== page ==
How a Host Routes
The default gateway is the device that routes traffic from the local network to devices on remote networks. In a home or small business environment, the default gateway is often used to connect the local network to the Internet.
If the host is sending a packet to a device on a different IP network, then the host must forward the packet through the intermediate device to the default gateway. This is because a host device does not maintain routing information, beyond the local network, to reach remote destinations. The default gateway does. The default gateway, which is most often a router, maintains a routing table. A routing table is a data file in RAM that is used to store route information about directly connected network, as well as entries of remote networks the device has learned about. A router uses the information in the routing table to determine the best path to reach those destinations.
So how does a host keep track of whether or not to forward packets to the default gateway? Hosts must maintain their own, local, routing table to ensure that network layer packets are directed to the correct destination network. The local table of the host typically contains:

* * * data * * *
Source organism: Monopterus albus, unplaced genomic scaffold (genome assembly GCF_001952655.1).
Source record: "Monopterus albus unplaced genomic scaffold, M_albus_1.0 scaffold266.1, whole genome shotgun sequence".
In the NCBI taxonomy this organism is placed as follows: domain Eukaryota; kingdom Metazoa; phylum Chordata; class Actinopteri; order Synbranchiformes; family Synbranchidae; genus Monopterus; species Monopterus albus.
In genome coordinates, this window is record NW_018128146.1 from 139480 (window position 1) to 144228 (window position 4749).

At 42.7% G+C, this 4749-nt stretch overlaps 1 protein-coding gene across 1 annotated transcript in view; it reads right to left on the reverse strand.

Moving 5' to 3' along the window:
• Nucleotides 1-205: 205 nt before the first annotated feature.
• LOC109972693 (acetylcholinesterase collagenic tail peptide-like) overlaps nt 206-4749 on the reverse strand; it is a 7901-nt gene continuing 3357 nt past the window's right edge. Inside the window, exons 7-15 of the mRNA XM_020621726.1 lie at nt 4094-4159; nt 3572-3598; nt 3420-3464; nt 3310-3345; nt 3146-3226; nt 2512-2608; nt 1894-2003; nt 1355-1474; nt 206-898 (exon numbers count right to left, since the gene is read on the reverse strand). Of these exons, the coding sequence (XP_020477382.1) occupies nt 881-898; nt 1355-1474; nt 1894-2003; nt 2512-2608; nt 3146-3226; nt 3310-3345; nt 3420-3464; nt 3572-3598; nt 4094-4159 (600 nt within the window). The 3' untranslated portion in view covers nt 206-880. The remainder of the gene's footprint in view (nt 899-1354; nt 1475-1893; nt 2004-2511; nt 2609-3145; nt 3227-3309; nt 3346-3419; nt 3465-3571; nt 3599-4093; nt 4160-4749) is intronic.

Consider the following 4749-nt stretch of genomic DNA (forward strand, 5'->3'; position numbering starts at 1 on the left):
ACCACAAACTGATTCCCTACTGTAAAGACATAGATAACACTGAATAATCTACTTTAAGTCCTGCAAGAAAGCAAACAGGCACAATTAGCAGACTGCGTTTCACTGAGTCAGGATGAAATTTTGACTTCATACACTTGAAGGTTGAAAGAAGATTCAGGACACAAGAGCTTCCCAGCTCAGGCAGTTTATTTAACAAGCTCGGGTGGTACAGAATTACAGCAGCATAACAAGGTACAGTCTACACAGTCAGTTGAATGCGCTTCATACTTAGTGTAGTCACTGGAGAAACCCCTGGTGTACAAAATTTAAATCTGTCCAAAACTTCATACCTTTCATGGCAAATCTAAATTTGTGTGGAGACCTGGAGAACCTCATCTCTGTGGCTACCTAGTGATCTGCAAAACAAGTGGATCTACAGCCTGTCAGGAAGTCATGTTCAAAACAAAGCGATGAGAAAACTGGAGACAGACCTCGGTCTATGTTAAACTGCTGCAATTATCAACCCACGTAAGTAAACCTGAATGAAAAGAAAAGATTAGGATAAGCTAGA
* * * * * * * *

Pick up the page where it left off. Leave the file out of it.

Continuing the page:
- Direct connection – This is a route to the loopback interface (127.0.0.1).
- Local network route – The network which the host is connected to is automatically populated in the host routing table.
- Local default route – The default route represents the route that packets must take to reach all remote network addresses. The default route is created when a default gateway address is present on the host. The default gateway address is the IP address of the network interface of the router that is connected to the local network. The default gateway address can be configured on the host manually or learned dynamically.
It is important to note that the default route, and therefore, the default gateway, is only used when a host must forward packets to a remote network. It is not required, nor even needs to be configured, if only sending packets to devices on the local network.
For example, consider a network printer/scanner. If the network printer has an IP address and subnet mask configured, then local hosts can send documents to the printer to be printed. Additionally, the printer can forward documents that have been scanned to any local hosts. As long as the printer is only used locally, a default gateway address is not required. In fact, by not configuring a default gateway address on the printer, you are effectively denying Internet access, which may be a wise security choice. No Internet access means no security risk. While devices, such as printers, may offer the capability to perform automatic updates via the Internet, it is usually easier and more secure to achieve those same updates via a local upload from a secured local host, such as a PC.